Sunday, July 10, 2005

"I knew Ronald Reagan, and you're no Ronald Reagan"

Apparently Pres. Reagan's son Ron has some kind of show on MSNBC, which means that I have never seen it. Which also means that most of you have never seen it. But ... I heard a clip of his interview with Christopher Hitchens on Hugh Hewitt's radio show on Friday on the way home.

Did I ever tell you that I get all my material from talk radio? But I digress ...

To set this up, apparently Ron Reagan wanted to make the point that the War in Iraq was a "diversion" in the War on Militant Islam. And he wished to make this point with Hitchens, a Brit fluent in the English language, and right after the London bombings of last week. Poor planning.

And, please be advised that it was much better when this verbal whipping was delivered in Hitchens' beautiful British accent, but here is the excerpt from the interview:

RR: Christopher, I'm not sure that I buy the idea that these attacks are a sign that we're actually winning the war on terror. I mean, how many more victories like this do we really want to endure?

CH: Well, it depends on how you think it started, sir. I mean, these movements had taken over Afghanistan, had very nearly taken over Algeria, in a extremely bloody war which actually was eventually won by Algerian society. They had sent death squads to try and kill my friend Salman Rushdie, for the offense of writing a novel in England. They had sent death squads to Austria and Germany, the Iranians had, for example, to try and kill Kurdish Muslim leaders there. If you make the mistake that I thought I heard you making just before we came on the air, of attributing rationality or a motive to this, and to say that it's about anything but itself, you make a great mistake, and you end up where you ended up, saying that the cause of terrorism is fighting against it, the root cause, I mean. Now, you even said, extraordinarily to me, that there was no terrorist problem in Iraq before 2003. Do you know nothing about the subject at all? Do you wonder how Mr. Zarqawi got there under the rule of Saddam Hussein? Have you ever heard of Abu Nidal?

RR: Well, I'm following the lead of the 9/11 Commission, which...

CH: Have you ever heard of Abu Nidal, the most wanted man in the world, who was sheltered in Baghdad? The man who pushed Leon Klinghoffer off the boat, was sheltered by Saddam Hussein. The man who blew up the World Trade Center in 1993 was sheltered by Saddam Hussein, and you have the nerve to say that terrorism is caused by resisting it? And by deposing governments that endorse it?

RR: No, actually, I didn't say that, Christopher.

CH: At this stage, after what happened in London yesterday?

RR: What I did say, though, was that Iraq was not a center of terrorism before we went in there, but it might be now.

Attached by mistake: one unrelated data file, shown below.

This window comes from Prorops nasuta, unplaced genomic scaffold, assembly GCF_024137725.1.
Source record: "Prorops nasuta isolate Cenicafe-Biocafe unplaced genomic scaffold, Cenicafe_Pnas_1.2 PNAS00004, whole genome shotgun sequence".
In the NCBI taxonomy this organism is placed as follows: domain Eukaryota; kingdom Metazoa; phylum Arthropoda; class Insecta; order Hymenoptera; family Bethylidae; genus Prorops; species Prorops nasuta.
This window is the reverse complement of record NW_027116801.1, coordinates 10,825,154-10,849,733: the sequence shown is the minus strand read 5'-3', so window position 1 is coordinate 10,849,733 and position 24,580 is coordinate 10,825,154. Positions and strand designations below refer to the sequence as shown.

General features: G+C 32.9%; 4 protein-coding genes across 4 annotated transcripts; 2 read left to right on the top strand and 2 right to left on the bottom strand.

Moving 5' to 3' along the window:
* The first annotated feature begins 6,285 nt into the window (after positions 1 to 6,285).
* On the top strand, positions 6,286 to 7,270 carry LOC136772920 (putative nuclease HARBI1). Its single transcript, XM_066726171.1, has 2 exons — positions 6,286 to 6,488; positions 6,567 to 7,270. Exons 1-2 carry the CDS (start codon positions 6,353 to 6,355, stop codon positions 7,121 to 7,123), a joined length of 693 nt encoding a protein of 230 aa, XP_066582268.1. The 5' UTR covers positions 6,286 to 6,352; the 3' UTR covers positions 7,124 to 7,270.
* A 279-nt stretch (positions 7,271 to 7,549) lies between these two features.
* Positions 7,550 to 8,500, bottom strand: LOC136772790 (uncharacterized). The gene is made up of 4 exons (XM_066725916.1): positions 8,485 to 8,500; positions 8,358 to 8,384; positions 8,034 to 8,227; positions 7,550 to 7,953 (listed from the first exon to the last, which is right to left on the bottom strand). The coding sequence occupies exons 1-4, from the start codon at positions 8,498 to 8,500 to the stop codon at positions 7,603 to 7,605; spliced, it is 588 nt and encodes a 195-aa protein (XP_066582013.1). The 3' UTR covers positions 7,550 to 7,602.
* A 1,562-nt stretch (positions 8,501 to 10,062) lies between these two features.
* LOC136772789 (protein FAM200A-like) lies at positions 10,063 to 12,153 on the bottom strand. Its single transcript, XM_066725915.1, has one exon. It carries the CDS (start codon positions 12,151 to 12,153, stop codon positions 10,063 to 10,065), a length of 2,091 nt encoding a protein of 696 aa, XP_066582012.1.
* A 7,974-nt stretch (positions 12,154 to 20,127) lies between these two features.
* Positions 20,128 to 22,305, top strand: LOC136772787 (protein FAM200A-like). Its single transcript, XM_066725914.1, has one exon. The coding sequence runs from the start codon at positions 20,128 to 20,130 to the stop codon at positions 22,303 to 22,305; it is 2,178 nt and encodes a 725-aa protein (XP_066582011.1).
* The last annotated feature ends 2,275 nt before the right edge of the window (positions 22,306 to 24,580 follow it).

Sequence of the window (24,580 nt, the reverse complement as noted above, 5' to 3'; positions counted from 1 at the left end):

CH: How can you know so little about...

RR: You can make the claim that you just made about any other country in the Middle East, including Saudi Arabia.

CH: Absolutely nonsense.

RR: So do you think we ought to invade Saudi Arabia, where most of the hijackers from 9/11 came from, following your logic, Christopher?

CH: Uh, no. Excuse me. The hijackers may have been Saudi and Yemeni, but they were not envoys of the Saudi Arabian government, even when you said the worst...

RR: Zarqawi is not an envoy of Saddam Hussein, either.

CH: Excuse me. When I went to interview Abu Nidal, then the most wanted terrorist in the world, in Baghdad, he was operating out of an Iraqi government office. He was an arm of the Iraqi State, while being the most wanted man in the world. The same is true of the shelter and safe house offered by the Iraqi government, to the murderers of Leon Klinghoffer, and to Mr. Yassin, who mixed the chemicals for the World Trade Center bombing in 1993. How can you know so little about this, and be occupying a chair at the time that you do?

RR: I guess because I listen to the 9/11 Commission, and read their report, and they said that Saddam Hussein was not exporting terror. I suppose that's how, Christopher.

CH: Well, then they were wrong, weren't they?

RR: No, maybe they just needed to listen to you, Christopher.

CH; Well, I'm not sure that they actually did say that. What they did say was they didn't know of any actual operational connection...

RR: That's right. No substantive operational connection.

CH: ...which was the Iraqi Baath Party and...excuse me...and Al Qaeda. A direct operational connection. Now, that's because they don't know. They don't say there isn't one. They say they couldn't find one. But I just gave you the number, I would have thought, rather suggestive examples.
A few observations, in light of the foregoing: 1) So, is Hitchens, the liberal icon and writer for The Nation, just a shill for the Bush Administration, too?; 2) Even though few people bother to watch MSNBC, the beauty of the new media is that we can see circus acts such as Reagan's that we would otherwise be deprived of; 3) we need to do a better job of describing the breadth of the war we are engaged in, and the enemy ... and do it, at every available opportunity and 4) the Left won't listen/read any of the foregoing and change, because Bush lied. I mean ... he lied. He is evil, man!!

Update: This post, along with a number of others, is part of Rick Moran's always-interesting "Carnival of the Clueless". Lefties stop your cheering ... the clueless one referenced here is your own beloved Reagan. And yes, to whoever had that great idea, he should be required to change his name. I was thinking Ron Goomba. No, that won't work. How about Ron Franken? Ron Moore? Da-Doo-Ron-Ron? I don't know ... anything but Ron Reagan.

Programming Note: Okay, still working on the next thrilling episode of "Burglars in the Neighborhood". Stay tuned ...